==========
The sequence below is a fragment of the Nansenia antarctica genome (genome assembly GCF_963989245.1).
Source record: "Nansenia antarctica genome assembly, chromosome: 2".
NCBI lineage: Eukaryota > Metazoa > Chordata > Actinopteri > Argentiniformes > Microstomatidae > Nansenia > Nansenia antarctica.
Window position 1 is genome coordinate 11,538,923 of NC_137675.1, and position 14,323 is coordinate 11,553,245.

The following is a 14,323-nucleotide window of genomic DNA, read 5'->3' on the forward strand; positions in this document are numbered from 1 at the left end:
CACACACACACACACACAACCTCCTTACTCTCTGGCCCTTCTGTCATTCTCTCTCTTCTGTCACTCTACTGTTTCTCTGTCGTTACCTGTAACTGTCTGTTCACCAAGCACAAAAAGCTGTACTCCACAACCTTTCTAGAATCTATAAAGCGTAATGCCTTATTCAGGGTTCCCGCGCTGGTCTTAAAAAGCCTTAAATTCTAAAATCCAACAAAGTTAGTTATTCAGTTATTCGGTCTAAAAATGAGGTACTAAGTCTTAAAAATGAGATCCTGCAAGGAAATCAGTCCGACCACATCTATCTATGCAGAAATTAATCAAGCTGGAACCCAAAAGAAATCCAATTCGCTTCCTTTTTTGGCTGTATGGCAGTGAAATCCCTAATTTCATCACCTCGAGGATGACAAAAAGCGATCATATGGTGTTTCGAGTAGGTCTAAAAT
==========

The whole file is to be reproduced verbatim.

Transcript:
The sequence below is a fragment of the Nansenia antarctica genome (genome assembly GCF_963989245.1).
Source record: "Nansenia antarctica genome assembly, chromosome: 2".
NCBI lineage: Eukaryota > Metazoa > Chordata > Actinopteri > Argentiniformes > Microstomatidae > Nansenia > Nansenia antarctica.
Window position 1 is genome coordinate 11,538,923 of NC_137675.1, and position 14,323 is coordinate 11,553,245.

The following is a 14,323-nucleotide window of genomic DNA, read 5'->3' on the forward strand; positions in this document are numbered from 1 at the left end:
CACACACACACACACACAACCTCCTTACTCTCTGGCCCTTCTGTCATTCTCTCTCTTCTGTCACTCTACTGTTTCTCTGTCGTTACCTGTAACTGTCTGTTCACCAAGCACAAAAAGCTGTACTCCACAACCTTTCTAGAATCTATAAAGCGTAATGCCTTATTCAGGGTTCCCGCGCTGGTCTTAAAAAGCCTTAAATTCTAAAATCCAACAAAGTTAGTTATTCAGTTATTCGGTCTAAAAATGAGGTACTAAGTCTTAAAAATGAGATCCTGCAAGGAAATCAGTCCGACCACATCTATCTATGCAGAAATTAATCAAGCTGGAACCCAAAAGAAATCCAATTCGCTTCCTTTTTTGGCTGTATGGCAGTGAAATCCCTAATTTCATCACCTCGAGGATGACAAAAAGCGATCATATGGTGTTTCGAGTAGGTCTAAAAT